By Michael Lewis
In a sports galaxy far away, long ago, I actually covered other sports besides soccer.
Yes, I know that bit of information is difficult to believe, but at one time or another I covered college sports (Syracuse University football and basketball, of which I had a ball), the Rochester Americans hockey team (and sometimes even the Buffalo Sabres) and for a short while I was called on to do some work as the TV sports columnist by then sports editor Rudy Martzke, who held that position prior.
It was not a lot of fun because Martzke expected his successor to write in the tone as he did. Unfortunately, he did not understand that every writer has a unique voice and that he or she (man, I would have paid money to see him try to work with women writers back in the day) should write in their own style.
So, as the TV columnist — it was called “Checking the Channels” — I got assigned to write a story about the Buffalo Bills and the Miami Dolphins, who were to be featured on Monday Night Football, when MNF was really a thing back in the day.
Martzke told me that I was going to be allowed to sit in the ABC truck and do a behind-the-scenes column. When I got to Rich Stadium several hours prior to kickoff, I was told by ABC personnel that that was not on tap. Neither was interviewing any of the three announcers, Howard Cosell, Frank Gifford and Don Meredith. That was my Plan B.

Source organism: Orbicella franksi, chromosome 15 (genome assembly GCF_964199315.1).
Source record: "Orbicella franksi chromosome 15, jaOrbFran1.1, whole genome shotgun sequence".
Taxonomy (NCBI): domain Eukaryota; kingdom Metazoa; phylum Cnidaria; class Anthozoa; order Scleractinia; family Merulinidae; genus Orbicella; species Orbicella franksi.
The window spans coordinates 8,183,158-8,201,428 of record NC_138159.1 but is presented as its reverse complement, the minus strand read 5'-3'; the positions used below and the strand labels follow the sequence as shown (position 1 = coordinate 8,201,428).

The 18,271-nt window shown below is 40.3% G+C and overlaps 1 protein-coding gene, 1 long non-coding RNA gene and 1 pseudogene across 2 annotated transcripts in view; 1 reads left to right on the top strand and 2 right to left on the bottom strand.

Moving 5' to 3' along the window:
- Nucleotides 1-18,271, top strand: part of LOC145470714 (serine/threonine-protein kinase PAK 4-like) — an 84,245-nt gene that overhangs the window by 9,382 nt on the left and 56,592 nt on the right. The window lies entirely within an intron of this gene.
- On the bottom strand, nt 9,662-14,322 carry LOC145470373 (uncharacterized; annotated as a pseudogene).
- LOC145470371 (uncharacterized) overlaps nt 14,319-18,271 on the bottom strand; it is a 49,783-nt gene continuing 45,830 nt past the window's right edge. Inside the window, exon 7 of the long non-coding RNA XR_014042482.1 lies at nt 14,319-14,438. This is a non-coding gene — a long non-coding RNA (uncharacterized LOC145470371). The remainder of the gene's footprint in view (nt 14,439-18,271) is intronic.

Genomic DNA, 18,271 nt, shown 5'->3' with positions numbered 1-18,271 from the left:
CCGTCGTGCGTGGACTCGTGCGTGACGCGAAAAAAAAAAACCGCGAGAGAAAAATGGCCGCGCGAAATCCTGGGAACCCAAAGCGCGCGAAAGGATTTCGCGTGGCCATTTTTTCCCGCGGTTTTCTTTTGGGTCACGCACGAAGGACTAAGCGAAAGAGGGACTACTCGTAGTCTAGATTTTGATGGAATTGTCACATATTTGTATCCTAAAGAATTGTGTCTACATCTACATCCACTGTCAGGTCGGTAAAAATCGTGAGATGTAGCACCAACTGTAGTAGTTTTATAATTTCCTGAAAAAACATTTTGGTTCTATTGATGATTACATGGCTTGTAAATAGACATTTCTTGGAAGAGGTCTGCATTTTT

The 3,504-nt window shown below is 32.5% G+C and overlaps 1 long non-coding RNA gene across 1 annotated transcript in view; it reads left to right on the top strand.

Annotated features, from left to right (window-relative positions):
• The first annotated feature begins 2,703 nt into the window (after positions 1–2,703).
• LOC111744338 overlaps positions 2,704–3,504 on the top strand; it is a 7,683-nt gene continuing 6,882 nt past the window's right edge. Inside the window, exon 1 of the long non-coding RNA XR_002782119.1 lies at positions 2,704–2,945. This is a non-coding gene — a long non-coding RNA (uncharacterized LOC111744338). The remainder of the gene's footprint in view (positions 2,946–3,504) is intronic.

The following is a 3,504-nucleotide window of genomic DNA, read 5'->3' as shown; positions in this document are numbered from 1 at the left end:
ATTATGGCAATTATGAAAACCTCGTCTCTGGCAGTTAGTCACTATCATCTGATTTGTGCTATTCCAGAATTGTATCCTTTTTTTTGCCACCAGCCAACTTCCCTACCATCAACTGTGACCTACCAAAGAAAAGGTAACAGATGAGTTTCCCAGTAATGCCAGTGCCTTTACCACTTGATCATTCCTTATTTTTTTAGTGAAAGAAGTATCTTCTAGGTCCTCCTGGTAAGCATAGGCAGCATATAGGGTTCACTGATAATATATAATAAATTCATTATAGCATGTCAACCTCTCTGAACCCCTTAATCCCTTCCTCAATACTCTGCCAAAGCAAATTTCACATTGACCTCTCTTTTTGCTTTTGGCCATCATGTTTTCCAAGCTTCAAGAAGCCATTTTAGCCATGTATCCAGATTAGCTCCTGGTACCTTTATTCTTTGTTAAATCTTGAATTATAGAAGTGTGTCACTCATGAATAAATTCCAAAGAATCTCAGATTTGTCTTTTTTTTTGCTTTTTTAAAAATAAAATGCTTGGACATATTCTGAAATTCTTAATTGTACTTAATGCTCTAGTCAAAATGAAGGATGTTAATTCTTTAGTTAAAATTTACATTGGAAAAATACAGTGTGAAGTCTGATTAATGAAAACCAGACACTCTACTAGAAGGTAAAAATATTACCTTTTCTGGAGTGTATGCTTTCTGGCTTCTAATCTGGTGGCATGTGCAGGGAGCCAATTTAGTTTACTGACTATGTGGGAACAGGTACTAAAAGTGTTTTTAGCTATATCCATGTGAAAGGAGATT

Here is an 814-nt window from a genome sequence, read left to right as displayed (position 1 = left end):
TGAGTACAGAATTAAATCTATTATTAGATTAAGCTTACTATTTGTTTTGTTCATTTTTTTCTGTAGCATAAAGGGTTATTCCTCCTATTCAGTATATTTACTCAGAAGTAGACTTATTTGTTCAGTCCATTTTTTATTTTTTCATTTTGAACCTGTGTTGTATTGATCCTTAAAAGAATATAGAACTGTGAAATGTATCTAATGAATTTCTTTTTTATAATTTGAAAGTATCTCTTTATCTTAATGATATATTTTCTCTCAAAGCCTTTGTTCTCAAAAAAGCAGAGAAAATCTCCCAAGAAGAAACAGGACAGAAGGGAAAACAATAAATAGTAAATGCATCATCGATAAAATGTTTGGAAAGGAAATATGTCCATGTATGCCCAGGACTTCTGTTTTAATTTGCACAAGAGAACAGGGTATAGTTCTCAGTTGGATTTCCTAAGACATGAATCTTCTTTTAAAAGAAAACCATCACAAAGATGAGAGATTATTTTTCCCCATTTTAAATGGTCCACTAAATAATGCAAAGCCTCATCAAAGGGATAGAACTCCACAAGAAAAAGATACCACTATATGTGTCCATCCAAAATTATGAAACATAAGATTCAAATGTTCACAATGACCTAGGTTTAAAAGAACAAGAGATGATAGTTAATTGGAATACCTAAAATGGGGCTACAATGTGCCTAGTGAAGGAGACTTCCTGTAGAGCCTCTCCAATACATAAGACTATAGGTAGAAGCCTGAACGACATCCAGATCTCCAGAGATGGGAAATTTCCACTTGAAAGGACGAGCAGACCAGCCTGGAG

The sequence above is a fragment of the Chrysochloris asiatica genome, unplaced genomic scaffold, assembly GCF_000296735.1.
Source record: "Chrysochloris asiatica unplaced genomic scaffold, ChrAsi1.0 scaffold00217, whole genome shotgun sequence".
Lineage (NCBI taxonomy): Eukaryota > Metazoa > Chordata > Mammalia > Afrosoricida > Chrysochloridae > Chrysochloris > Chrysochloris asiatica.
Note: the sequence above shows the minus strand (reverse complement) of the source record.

So, I went to Plan C:
I know your next question: who the hell is Chet Forte?
He was the director of that classic telecast.
I called him the real star of the show because he had to handle the egos, especially of Horrible Howard and Dandy Don and make sure the production went smoothly.
Here is some of what I wrote:
He was the man that gave instructions, yelled criticism or handed out compliments to some 70 ABC-TV personnel who worked the game.
“It’s an intense three hours on Monday Night Football,” he said. “But there’s intense competition on the other two networks.
“I’m a very intense person. Five minutes before the telecast I leave the truck. I return a minute before the game. I’m very nervous until I’m involved, like touching a basketball in a basketball game.
“I’m a difficult guy to work for. I get upset when people make mistakes. If I’m having trouble with a cameraman, he has to go.
“All in all, the show is fun.”
I wrote that Forte was talking at a pace of 1,000 words a minute and that he sounded as though he belonged in the broadcast booth with Howard Cosell, Frank Gifford and Don Meredith.
Way, way back in the day, most reporters, if any, did not use tape recorders, so nearly four decades later I am wondering how I got all the words done. I guess I got it right because I was not sued by Forte or ABC.
So, like many sportswriters, I managed to go to a different plan, and thanks to Chet Forte, he made it even better.
I might not have gotten the story the editor wanted me to do, but it was a learning experience for me. And if it was a learning experience for yours truly, I would have liked to think some of our readers learned something that day.